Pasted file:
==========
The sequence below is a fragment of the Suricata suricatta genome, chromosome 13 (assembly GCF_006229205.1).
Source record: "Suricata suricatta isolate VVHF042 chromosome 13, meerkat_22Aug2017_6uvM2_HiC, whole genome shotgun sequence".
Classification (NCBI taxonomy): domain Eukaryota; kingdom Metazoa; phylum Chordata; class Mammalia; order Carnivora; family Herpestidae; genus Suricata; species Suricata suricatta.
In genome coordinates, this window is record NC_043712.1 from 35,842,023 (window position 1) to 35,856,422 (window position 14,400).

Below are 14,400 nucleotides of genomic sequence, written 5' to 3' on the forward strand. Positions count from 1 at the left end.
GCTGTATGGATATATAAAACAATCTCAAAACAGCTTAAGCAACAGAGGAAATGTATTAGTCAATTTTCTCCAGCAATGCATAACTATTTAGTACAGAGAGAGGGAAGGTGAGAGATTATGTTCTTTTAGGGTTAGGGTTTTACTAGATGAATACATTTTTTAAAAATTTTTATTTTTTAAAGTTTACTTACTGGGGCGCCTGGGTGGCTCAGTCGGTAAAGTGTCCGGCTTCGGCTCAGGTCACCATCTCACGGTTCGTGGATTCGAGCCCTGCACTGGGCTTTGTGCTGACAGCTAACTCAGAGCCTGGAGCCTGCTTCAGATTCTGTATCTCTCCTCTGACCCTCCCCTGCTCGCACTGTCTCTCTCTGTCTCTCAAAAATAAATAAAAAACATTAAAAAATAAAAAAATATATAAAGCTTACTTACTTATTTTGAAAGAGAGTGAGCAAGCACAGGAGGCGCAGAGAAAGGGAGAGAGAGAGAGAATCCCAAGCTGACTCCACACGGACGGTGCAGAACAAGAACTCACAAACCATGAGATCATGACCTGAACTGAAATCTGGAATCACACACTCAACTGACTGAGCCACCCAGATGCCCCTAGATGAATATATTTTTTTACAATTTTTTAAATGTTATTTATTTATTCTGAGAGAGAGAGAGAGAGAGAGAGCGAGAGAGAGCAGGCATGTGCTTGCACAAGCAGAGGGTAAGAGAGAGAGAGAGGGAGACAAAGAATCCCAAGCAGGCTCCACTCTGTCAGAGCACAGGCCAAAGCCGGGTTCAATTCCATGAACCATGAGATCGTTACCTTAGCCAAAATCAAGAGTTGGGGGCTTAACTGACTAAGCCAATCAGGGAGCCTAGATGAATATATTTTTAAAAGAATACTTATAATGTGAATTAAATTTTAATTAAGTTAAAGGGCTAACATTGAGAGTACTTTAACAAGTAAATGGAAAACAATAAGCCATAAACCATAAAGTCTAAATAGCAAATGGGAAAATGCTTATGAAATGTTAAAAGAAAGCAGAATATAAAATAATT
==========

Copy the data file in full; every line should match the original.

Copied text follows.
The sequence below is a fragment of the Suricata suricatta genome, chromosome 13 (assembly GCF_006229205.1).
Source record: "Suricata suricatta isolate VVHF042 chromosome 13, meerkat_22Aug2017_6uvM2_HiC, whole genome shotgun sequence".
Classification (NCBI taxonomy): domain Eukaryota; kingdom Metazoa; phylum Chordata; class Mammalia; order Carnivora; family Herpestidae; genus Suricata; species Suricata suricatta.
In genome coordinates, this window is record NC_043712.1 from 35,842,023 (window position 1) to 35,856,422 (window position 14,400).

Below are 14,400 nucleotides of genomic sequence, written 5' to 3' on the forward strand. Positions count from 1 at the left end.
GCTGTATGGATATATAAAACAATCTCAAAACAGCTTAAGCAACAGAGGAAATGTATTAGTCAATTTTCTCCAGCAATGCATAACTATTTAGTACAGAGAGAGGGAAGGTGAGAGATTATGTTCTTTTAGGGTTAGGGTTTTACTAGATGAATACATTTTTTAAAAATTTTTATTTTTTAAAGTTTACTTACTGGGGCGCCTGGGTGGCTCAGTCGGTAAAGTGTCCGGCTTCGGCTCAGGTCACCATCTCACGGTTCGTGGATTCGAGCCCTGCACTGGGCTTTGTGCTGACAGCTAACTCAGAGCCTGGAGCCTGCTTCAGATTCTGTATCTCTCCTCTGACCCTCCCCTGCTCGCACTGTCTCTCTCTGTCTCTCAAAAATAAATAAAAAACATTAAAAAATAAAAAAATATATAAAGCTTACTTACTTATTTTGAAAGAGAGTGAGCAAGCACAGGAGGCGCAGAGAAAGGGAGAGAGAGAGAGAATCCCAAGCTGACTCCACACGGACGGTGCAGAACAAGAACTCACAAACCATGAGATCATGACCTGAACTGAAATCTGGAATCACACACTCAACTGACTGAGCCACCCAGATGCCCCTAGATGAATATATTTTTTTACAATTTTTTAAATGTTATTTATTTATTCTGAGAGAGAGAGAGAGAGAGAGAGCGAGAGAGAGCAGGCATGTGCTTGCACAAGCAGAGGGTAAGAGAGAGAGAGAGGGAGACAAAGAATCCCAAGCAGGCTCCACTCTGTCAGAGCACAGGCCAAAGCCGGGTTCAATTCCATGAACCATGAGATCGTTACCTTAGCCAAAATCAAGAGTTGGGGGCTTAACTGACTAAGCCAATCAGGGAGCCTAGATGAATATATTTTTAAAAGAATACTTATAATGTGAATTAAATTTTAATTAAGTTAAAGGGCTAACATTGAGAGTACTTTAACAAGTAAATGGAAAACAATAAGCCATAAACCATAAAGTCTAAATAGCAAATGGGAAAATGCTTATGAAATGTTAAAAGAAAGCAGAATATAAAATAATT